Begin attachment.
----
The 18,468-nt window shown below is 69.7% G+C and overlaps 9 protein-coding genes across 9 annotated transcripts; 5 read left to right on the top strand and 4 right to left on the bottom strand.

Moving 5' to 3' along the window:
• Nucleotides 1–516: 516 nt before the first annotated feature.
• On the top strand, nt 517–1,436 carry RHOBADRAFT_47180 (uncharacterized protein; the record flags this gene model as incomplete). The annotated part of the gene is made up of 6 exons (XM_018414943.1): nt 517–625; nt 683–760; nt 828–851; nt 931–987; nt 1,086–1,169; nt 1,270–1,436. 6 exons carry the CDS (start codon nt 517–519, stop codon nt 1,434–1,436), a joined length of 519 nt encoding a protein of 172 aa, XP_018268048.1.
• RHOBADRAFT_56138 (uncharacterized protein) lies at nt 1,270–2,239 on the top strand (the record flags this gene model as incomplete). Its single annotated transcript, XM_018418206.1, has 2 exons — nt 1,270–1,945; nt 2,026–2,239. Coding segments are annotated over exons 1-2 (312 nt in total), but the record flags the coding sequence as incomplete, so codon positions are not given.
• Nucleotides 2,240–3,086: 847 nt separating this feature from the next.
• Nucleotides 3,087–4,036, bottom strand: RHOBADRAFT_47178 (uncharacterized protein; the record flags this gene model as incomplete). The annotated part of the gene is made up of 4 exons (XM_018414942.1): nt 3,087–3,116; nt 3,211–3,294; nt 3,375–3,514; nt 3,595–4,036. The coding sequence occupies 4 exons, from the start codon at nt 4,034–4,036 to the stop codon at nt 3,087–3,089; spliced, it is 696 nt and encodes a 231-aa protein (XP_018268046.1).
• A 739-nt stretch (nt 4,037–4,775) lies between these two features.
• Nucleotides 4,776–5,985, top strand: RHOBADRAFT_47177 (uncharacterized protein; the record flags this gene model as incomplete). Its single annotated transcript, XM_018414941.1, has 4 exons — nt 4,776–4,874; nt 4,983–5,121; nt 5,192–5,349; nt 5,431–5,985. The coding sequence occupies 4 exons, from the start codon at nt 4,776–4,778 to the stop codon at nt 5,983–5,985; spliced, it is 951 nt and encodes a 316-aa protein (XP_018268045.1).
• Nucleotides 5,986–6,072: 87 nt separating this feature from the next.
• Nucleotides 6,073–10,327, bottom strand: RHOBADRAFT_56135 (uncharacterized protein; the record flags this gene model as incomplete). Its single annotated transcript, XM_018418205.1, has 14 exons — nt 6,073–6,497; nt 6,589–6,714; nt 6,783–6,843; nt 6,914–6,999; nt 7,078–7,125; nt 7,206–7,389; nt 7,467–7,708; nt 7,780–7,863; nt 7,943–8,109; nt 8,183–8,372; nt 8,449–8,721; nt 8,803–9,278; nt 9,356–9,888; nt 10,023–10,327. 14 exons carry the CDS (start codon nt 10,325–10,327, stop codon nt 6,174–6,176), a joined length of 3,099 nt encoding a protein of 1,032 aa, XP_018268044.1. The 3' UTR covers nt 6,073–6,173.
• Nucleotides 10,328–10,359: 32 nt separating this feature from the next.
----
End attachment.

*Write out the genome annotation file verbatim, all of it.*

The 18,468-nt window shown below is 69.7% G+C and overlaps 9 protein-coding genes across 9 annotated transcripts; 5 read left to right on the top strand and 4 right to left on the bottom strand.

Moving 5' to 3' along the window:
• Nucleotides 1–516: 516 nt before the first annotated feature.
• On the top strand, nt 517–1,436 carry RHOBADRAFT_47180 (uncharacterized protein; the record flags this gene model as incomplete). The annotated part of the gene is made up of 6 exons (XM_018414943.1): nt 517–625; nt 683–760; nt 828–851; nt 931–987; nt 1,086–1,169; nt 1,270–1,436. 6 exons carry the CDS (start codon nt 517–519, stop codon nt 1,434–1,436), a joined length of 519 nt encoding a protein of 172 aa, XP_018268048.1.
• RHOBADRAFT_56138 (uncharacterized protein) lies at nt 1,270–2,239 on the top strand (the record flags this gene model as incomplete). Its single annotated transcript, XM_018418206.1, has 2 exons — nt 1,270–1,945; nt 2,026–2,239. Coding segments are annotated over exons 1-2 (312 nt in total), but the record flags the coding sequence as incomplete, so codon positions are not given.
• Nucleotides 2,240–3,086: 847 nt separating this feature from the next.
• Nucleotides 3,087–4,036, bottom strand: RHOBADRAFT_47178 (uncharacterized protein; the record flags this gene model as incomplete). The annotated part of the gene is made up of 4 exons (XM_018414942.1): nt 3,087–3,116; nt 3,211–3,294; nt 3,375–3,514; nt 3,595–4,036. The coding sequence occupies 4 exons, from the start codon at nt 4,034–4,036 to the stop codon at nt 3,087–3,089; spliced, it is 696 nt and encodes a 231-aa protein (XP_018268046.1).
• A 739-nt stretch (nt 4,037–4,775) lies between these two features.
• Nucleotides 4,776–5,985, top strand: RHOBADRAFT_47177 (uncharacterized protein; the record flags this gene model as incomplete). Its single annotated transcript, XM_018414941.1, has 4 exons — nt 4,776–4,874; nt 4,983–5,121; nt 5,192–5,349; nt 5,431–5,985. The coding sequence occupies 4 exons, from the start codon at nt 4,776–4,778 to the stop codon at nt 5,983–5,985; spliced, it is 951 nt and encodes a 316-aa protein (XP_018268045.1).
• Nucleotides 5,986–6,072: 87 nt separating this feature from the next.
• Nucleotides 6,073–10,327, bottom strand: RHOBADRAFT_56135 (uncharacterized protein; the record flags this gene model as incomplete). Its single annotated transcript, XM_018418205.1, has 14 exons — nt 6,073–6,497; nt 6,589–6,714; nt 6,783–6,843; nt 6,914–6,999; nt 7,078–7,125; nt 7,206–7,389; nt 7,467–7,708; nt 7,780–7,863; nt 7,943–8,109; nt 8,183–8,372; nt 8,449–8,721; nt 8,803–9,278; nt 9,356–9,888; nt 10,023–10,327. 14 exons carry the CDS (start codon nt 10,325–10,327, stop codon nt 6,174–6,176), a joined length of 3,099 nt encoding a protein of 1,032 aa, XP_018268044.1. The 3' UTR covers nt 6,073–6,173.
• Nucleotides 10,328–10,359: 32 nt separating this feature from the next.